building blocks PubNative API Native

Native Ads Building Blocks in the Spotlight, Part I

At PubNative, our mission is to enable mobile publishers to effectively monetize their app with flexible native integrations that preserve their user experience. As we wrote in an earlier blog post, we believe that the current native advertising solutions available on the market (mostly those in the form of pre-defined templates that require to integrate an SDK) are not flexible enough to offer a genuine native experience to users. These “one-size-fits-all” solutions might be native in some context (usually, the context for which they have been designed, eg. in-feed ads), but in no case can they be fit for every app’s unique design. For this reason, one of the core USPs of PubNative is to offer flexible native ad integrations through an API. PubNative’s API allows publishers to request up to and over 25 elements (and counting, as we are constantly adding to the list) to serve as building blocks to create ads that truly match the form, the function and the content of their apps.

Building Blocks: Harness the Flexibility

In order for publishers to better understand how they can harness PubNative’s flexibility, we would now like to cast light on these 25+ building blocks, through a series of blog posts aimed at explaining and visualizing how these elements can be used within apps. We start today with the first five elements, using two examples of apps that have integrated PubNative: Happy Mall Saga by Happy Labs and Adobe Air.

  1. The banner image
  2. The app title
  3. The app description
  4. The call-to-action
  5. The app icon

native ads adobe HMS For each element, we will specify the parameter name and format in the response, as well as, if applicable, the various values that can be requested. For the complete API documentation, head to our Developer Portal.

  1. The Banner Image
    • Parameter in the response: “banner_url”ad banner
    • Format of the response: URL
    • Banner dimensions which can be requested: “1200×627” (default), “640×334”, “300×50”, “320×50”, “300×250”, “320×480”, “480×320”, “1024×768”, “768×1024”
    • Description: The URL linking to the banner image used in the ad, also available in various dimensions (we will keep on adding to the list).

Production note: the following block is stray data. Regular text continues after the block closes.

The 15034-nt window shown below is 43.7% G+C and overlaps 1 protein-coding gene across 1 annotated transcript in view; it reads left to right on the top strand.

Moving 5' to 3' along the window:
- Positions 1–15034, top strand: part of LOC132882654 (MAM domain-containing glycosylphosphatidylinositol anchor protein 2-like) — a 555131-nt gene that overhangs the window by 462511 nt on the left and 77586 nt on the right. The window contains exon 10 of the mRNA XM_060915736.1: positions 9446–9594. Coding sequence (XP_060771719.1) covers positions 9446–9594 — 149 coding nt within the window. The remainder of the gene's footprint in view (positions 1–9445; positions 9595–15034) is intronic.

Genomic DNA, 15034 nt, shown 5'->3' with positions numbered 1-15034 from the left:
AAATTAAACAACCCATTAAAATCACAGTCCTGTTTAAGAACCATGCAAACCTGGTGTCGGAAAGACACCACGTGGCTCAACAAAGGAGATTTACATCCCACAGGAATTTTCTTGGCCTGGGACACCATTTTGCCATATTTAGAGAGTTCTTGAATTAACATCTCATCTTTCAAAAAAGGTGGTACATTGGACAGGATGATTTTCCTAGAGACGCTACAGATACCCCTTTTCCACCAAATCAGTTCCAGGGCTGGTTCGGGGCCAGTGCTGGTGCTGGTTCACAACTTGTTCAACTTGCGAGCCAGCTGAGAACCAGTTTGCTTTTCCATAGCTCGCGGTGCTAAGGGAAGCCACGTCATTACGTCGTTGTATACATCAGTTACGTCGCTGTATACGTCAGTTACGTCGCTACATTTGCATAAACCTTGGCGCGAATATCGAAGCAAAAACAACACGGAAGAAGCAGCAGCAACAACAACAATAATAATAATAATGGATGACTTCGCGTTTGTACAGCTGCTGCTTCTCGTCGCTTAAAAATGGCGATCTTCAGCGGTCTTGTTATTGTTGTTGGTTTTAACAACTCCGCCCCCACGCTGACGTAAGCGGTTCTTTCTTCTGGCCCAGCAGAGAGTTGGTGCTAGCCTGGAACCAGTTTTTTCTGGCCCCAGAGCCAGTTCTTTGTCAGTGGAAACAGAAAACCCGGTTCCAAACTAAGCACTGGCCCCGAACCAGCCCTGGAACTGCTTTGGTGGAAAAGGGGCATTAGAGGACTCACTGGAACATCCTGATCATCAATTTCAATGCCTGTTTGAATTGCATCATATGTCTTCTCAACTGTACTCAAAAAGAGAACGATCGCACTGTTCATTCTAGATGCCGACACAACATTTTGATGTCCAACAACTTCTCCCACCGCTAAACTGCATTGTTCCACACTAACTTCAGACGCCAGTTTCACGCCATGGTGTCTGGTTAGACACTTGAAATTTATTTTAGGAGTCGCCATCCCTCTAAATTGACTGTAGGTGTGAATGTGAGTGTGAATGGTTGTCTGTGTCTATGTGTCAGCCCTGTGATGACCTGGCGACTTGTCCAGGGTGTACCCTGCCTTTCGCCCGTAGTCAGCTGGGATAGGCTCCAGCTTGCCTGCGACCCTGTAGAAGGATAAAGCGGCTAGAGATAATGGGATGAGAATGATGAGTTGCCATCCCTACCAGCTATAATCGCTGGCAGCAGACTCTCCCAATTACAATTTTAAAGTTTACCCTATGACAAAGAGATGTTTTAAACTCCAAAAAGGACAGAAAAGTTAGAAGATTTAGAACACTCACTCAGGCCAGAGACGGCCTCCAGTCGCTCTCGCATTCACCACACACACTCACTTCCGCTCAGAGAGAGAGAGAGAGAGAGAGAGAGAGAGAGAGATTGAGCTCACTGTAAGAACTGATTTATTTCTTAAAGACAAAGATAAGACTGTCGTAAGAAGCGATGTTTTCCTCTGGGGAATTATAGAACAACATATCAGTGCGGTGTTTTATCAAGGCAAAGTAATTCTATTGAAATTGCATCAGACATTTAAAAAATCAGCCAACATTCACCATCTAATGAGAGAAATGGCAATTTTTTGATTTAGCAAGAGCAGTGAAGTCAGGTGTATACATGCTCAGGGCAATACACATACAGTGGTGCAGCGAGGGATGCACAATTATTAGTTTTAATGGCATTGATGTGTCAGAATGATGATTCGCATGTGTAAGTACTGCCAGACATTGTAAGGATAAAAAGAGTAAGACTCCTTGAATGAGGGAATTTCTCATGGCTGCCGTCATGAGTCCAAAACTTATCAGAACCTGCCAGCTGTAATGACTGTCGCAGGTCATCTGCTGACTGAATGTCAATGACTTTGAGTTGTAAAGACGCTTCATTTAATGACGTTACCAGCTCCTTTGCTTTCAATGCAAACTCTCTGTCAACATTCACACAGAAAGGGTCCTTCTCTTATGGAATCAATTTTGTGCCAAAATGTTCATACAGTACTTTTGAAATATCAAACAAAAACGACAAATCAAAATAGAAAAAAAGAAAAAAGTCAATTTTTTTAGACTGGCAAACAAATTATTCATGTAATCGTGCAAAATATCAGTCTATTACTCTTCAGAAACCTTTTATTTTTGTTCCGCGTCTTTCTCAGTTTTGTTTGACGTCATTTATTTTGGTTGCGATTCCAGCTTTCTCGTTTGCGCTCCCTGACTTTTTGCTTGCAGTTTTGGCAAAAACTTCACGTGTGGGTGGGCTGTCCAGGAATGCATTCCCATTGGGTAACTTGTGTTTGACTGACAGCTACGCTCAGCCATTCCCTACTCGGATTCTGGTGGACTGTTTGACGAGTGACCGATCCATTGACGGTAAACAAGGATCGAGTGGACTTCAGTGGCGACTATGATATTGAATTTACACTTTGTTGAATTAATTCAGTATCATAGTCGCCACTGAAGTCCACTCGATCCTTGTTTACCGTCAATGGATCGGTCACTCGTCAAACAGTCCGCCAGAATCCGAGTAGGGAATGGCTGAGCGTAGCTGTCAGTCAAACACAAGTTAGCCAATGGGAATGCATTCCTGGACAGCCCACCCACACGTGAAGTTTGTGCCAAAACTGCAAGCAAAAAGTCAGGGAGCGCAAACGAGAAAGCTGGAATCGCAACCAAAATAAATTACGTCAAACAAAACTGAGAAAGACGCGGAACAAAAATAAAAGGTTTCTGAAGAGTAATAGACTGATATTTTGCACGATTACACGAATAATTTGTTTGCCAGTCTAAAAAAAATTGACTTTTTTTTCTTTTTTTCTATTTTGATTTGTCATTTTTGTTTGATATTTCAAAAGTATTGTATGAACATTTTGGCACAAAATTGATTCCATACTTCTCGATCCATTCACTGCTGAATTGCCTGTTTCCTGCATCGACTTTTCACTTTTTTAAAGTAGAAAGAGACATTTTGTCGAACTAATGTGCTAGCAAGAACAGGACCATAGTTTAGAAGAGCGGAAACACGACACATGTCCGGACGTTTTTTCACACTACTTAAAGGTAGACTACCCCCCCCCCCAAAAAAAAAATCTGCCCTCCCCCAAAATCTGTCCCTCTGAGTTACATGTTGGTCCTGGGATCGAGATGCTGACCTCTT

banner image

  2. The App Name
    • Parameter in the response: “title”app title
    • Format of the response: string
    • Description: The app title provided by PubNative, which can be different from the one in the App Store (could be shorter, for instance).


    app name no shadow

  3. The App Description
    • Parameter in the response: “description”app description
    • Format of the response: string
    • Description: A short description of the advertised app provided by PubNative in over 10 languages that is different from the App Store’s description (again, shorter).

    app description no shadow

  4. The Call-to-Action
    • Parameter in the response: “cta_text”call to action
    • Format of the response: string
    • Description: The text that appears on the button leading to the App Store landing page of the advertised app.

    Call to Action

  5. The App IconIcon
    • Parameter in the response: “icon_url”
    • Format of the response: URL
    • Icon dimensions which can be requested: “50×50” (default), “100×100”, “150×150”, “200×200”, “256×256”, “300×300”, “400×400”
    • Description: The URL linking to the app’s icon, available in various dimensions.

    app icon no shadow

We hope the description and visualization of these five first elements have aided your understanding of how you can use PubNative to create beautiful ad units within your apps. For more inspiration, head to the “Integration Example” section of the Developer Portal. Stay tuned for the next installment of our Native Ads Building Blocks in the Spotlight series, where the next five elements will be unveiled. For any questions, do not hesitate to send us an email to

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